skip to main content

College of Liberal Arts

University of Mississippi

Galapagos Tortoises Topic for Oct. 21 Science Café

Ryan Garrick

Ryan Garrick

Methods for preserving an endangered species of sea turtle is the topic for a monthly public science forum organized by the UM Department of Physics and Astronomy.

The fall semester’s third meeting of the Oxford Science Café is set for 6 p.m. Oct. 21 at Lusa Pastry Café, 2305 West Jackson Ave. Ryan Garrick, UM assistant professor of biology, will discuss “Applications of genetics to Galapagos tortoise conservation.” Admission is free.

“Molecular genetics offers conservation biologists critical information upon which to design efficient, effective management strategies,” Garrick said. “Galápagos tortoises are flagships in this respect, because captive breeding programs have been largely facilitated by genetic tools.”

Garrick’s 30-minute presentation will review recent work on this group.

Galápagos tortoise | Photo courtesy of Wikimedia Commons

Galápagos tortoise | Photo courtesy of Wikimedia Commons

“Occasionally, past hybridization can actually generate positive outcomes for conservation,” he said. “This is the case for Chelonoidis elephantopus, a species that was thought to have been extinct over 150 years ago. However, for another pair of evolutionarily-distinct lineages of Galápagos tortoises, on-going hybridization is likely to lead to a net loss of biodiversity via lineage collapse and replacement with a hybrid swarm.”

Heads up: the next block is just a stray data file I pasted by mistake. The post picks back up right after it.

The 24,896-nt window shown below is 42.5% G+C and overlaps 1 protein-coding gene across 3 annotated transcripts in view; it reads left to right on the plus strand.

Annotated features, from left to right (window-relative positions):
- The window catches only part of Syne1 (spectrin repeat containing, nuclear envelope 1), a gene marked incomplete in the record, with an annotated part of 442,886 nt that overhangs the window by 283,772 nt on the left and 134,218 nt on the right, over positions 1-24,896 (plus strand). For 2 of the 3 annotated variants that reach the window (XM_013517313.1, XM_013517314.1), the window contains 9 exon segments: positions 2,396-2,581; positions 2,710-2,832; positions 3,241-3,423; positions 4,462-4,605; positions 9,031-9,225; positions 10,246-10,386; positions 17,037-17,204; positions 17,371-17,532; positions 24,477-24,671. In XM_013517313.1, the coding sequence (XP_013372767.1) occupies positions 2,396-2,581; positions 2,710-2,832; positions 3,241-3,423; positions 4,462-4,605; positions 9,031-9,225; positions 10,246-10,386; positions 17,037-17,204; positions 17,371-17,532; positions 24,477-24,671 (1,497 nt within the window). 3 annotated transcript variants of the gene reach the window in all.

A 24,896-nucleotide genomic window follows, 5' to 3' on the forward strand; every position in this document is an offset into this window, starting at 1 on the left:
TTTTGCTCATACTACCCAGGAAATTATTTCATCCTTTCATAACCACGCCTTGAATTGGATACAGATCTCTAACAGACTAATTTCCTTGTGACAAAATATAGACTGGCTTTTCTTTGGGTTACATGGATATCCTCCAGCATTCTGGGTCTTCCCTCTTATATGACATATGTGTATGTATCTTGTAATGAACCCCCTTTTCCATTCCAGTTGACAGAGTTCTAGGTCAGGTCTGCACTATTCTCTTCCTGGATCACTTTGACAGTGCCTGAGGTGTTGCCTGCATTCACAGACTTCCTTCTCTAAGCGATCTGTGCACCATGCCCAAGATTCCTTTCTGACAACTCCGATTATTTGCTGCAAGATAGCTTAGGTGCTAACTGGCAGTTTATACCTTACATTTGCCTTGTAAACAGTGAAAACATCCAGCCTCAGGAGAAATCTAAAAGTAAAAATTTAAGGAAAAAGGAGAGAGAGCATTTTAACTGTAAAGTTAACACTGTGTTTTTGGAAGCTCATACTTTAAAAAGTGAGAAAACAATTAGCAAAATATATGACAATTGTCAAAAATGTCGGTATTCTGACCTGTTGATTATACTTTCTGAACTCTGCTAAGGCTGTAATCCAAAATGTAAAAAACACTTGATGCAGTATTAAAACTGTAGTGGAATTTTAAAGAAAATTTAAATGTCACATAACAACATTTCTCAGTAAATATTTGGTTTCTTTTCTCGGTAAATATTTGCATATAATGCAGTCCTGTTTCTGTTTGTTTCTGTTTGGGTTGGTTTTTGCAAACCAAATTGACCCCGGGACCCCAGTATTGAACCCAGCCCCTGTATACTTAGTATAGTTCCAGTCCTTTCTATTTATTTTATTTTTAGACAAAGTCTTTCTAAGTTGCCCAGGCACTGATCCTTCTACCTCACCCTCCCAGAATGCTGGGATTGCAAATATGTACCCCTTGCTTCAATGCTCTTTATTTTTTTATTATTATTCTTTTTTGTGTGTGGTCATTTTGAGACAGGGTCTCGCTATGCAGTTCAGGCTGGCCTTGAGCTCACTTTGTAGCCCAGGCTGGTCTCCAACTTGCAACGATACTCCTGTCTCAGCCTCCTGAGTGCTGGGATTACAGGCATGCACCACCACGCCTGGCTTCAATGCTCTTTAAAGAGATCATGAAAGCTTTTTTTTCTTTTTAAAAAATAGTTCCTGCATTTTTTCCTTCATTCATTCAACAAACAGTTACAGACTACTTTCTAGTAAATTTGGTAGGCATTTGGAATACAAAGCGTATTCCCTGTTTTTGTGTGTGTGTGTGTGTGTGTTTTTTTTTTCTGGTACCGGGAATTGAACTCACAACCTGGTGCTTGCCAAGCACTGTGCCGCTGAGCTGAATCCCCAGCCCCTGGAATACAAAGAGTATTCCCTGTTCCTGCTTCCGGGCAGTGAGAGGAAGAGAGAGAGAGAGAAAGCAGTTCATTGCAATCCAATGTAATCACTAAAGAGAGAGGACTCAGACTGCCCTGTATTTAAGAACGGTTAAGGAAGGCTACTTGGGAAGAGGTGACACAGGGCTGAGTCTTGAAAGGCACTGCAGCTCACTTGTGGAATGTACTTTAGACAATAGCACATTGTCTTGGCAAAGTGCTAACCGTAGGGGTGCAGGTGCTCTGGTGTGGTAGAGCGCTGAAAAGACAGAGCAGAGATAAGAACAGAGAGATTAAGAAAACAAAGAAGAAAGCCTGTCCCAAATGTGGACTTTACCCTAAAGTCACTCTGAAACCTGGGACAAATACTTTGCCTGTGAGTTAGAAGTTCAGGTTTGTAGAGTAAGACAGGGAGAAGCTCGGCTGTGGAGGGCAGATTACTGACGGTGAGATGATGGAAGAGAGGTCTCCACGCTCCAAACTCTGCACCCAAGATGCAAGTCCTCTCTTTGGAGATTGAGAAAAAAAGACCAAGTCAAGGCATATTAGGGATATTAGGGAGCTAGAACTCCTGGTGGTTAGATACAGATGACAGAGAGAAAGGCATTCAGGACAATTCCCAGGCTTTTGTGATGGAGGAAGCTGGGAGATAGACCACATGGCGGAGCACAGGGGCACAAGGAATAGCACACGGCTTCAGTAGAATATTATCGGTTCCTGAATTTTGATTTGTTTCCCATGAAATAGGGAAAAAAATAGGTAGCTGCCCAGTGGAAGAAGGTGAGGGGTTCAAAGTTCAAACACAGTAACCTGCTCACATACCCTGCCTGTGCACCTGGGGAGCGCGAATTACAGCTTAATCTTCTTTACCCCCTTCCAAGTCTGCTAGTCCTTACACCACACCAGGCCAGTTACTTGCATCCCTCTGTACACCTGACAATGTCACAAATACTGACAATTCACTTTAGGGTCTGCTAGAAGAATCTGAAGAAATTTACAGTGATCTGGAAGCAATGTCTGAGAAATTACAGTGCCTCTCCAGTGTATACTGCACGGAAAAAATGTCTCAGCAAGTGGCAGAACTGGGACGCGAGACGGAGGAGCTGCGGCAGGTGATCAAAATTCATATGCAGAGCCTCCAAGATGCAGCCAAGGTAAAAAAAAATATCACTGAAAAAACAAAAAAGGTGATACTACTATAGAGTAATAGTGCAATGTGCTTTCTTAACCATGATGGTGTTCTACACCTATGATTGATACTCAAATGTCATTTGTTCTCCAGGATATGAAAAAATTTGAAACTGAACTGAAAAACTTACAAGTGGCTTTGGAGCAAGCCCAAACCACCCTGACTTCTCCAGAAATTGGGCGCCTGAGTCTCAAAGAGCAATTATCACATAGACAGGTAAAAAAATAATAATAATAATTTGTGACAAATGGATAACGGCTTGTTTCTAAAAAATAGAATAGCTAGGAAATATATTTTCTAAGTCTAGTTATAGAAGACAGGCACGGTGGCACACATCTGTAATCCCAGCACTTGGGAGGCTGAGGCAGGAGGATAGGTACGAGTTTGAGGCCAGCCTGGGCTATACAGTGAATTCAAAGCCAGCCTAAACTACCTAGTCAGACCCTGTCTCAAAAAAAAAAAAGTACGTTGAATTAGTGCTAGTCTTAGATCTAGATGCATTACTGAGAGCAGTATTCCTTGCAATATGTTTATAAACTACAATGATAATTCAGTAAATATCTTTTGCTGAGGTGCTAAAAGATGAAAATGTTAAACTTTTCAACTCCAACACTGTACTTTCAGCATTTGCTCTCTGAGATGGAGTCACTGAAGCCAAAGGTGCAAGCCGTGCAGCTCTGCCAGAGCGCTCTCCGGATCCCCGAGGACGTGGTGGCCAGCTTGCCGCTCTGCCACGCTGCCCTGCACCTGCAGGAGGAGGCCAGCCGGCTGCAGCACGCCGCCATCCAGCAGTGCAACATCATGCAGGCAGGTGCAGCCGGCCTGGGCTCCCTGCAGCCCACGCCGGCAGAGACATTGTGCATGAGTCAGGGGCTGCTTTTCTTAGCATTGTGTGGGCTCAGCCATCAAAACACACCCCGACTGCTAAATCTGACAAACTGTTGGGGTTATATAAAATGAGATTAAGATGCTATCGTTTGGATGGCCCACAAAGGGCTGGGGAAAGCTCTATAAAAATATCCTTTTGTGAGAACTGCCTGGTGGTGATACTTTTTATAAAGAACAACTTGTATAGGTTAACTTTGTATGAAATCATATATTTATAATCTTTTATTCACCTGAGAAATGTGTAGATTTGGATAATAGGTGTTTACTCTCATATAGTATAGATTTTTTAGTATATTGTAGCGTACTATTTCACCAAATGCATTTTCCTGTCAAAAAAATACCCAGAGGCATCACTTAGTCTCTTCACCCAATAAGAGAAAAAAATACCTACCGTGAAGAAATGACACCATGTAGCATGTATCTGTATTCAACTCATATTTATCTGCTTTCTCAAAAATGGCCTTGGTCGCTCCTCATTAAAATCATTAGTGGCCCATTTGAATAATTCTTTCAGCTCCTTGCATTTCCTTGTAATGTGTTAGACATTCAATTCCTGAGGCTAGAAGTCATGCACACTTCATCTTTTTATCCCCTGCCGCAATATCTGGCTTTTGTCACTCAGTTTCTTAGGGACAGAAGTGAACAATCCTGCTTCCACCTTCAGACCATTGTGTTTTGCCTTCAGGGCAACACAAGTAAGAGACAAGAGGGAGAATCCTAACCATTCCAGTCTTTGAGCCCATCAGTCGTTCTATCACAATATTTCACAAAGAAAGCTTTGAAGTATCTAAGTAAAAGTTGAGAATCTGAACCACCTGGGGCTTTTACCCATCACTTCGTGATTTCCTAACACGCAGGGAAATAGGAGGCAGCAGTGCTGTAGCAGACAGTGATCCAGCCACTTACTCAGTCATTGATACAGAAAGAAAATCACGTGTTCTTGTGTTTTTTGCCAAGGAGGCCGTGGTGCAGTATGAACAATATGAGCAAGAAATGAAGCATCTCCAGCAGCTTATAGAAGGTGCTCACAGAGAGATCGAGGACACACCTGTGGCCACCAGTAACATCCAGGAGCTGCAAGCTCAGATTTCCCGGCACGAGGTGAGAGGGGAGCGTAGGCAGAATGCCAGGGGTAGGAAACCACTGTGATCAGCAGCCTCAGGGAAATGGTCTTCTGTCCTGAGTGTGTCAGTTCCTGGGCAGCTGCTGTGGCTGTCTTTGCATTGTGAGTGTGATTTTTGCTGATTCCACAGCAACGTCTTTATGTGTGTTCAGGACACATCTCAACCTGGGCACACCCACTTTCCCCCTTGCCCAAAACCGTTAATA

Garrick earned his bachelor’s and doctorate degrees from La Trobe University in Australia. He was a postdoc researcher at Virginia Commonwealth University and at Yale University.

Garrick’s research interests are insect evolution, molecular ecology, biogeography, population genetics and conservation biology. His journal affiliations include “the Bulletin of Entomological Research” and “Insects” for which he was guest editor of its Phylogeographic Syntheses special issue.

For more information about Oxford Science Café programs, go to For more information about the Department of Physics and Astronomy, visit or call 662-915-5311.